How to keep your online conversations private
A decade ago, I wrote about the death of ephemeral conversation. As computers were becoming ubiquitous, some unintended changes happened, too: before computers, what we said disappeared once we had said it. Neither face-to-face conversations nor telephone conversations were routinely recorded. A permanent communication was something different and special; we called it correspondence.
The internet changed this. We now chat by text message and e-mail, on Facebook and on Instagram. These conversations — with friends, lovers, colleagues, fellow employees — all leave electronic trails. And while we know this intellectually, we have not truly internalised it. We still think of conversation as ephemeral, forgetting that we are being recorded, and what we say has the permanence of correspondence.
That our data is used by large companies for psychological manipulation — we call this advertising — is well known. So is its use by governments for law enforcement and, depending on the country, for social control. What made the news over the past year were demonstrations of how vulnerable all of this data is to hackers and the effects of having it hacked, copied and then published online. We call this doxing.
Doxing is not new, but it has become more common. It has been perpetrated against corporations, law firms, individuals, the NSA and — just this week — the CIA. It is largely harassment and not whistle-blowing, and it is not going to change anytime soon. The data in your computer and in the cloud are, and will continue to be, vulnerable to hacking and publishing online. Depending on your prominence and the details of this data, you may need some new strategies to secure your private life.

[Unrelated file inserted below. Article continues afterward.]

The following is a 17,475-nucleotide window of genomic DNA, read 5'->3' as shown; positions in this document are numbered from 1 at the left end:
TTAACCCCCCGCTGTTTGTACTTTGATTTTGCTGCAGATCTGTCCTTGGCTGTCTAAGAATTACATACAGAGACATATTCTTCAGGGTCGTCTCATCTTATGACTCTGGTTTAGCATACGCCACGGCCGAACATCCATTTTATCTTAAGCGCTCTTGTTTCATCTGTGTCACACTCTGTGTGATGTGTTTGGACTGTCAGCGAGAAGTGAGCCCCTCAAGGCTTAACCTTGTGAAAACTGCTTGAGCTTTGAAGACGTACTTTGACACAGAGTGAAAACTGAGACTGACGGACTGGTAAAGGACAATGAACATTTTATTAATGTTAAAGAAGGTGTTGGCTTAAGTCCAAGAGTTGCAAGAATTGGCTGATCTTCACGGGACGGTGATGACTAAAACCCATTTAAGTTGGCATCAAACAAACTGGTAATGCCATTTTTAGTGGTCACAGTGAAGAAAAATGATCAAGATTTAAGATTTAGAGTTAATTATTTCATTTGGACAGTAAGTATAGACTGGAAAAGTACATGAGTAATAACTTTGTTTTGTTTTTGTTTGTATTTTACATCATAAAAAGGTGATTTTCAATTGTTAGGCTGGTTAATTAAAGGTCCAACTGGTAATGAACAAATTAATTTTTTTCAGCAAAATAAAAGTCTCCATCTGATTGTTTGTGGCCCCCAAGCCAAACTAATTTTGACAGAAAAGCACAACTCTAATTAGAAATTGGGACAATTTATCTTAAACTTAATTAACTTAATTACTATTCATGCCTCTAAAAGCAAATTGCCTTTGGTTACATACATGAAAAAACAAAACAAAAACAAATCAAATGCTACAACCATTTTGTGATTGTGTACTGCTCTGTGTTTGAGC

There are two basic ways hackers can get at your e-mail and private documents: one way is to guess your password. That is how hackers got their hands on personal photographs of celebrities from iCloud in 2014.
How to protect yourself from this attack is pretty obvious. First: do not choose a guessable password. This is more than not using “password1” or “QWERTY;” most easily memorisable passwords are guessable. My advice is to generate passwords you have to remember by using either the XKCD scheme or the Schneier scheme and to use large random passwords stored in a password manager for everything else.
Second, turn on two-factor authentication where you can, such as Google’s two-step verification. This adds another step besides just entering a password, such as having to type in a one-time code that is sent to your mobile phone. And third, do not reuse the same password on any sites you actually care about.
You are not done, though. Hackers have accessed accounts by exploiting the “secret question” feature and resetting the password. That was how Sarah Palin’s e-mail account was hacked in 2008. The problem with secret questions is that they are not very secret and not very random. My advice is to refuse to use those features. Type randomness into your keyboard, or choose a really random answer and store it in your password manager.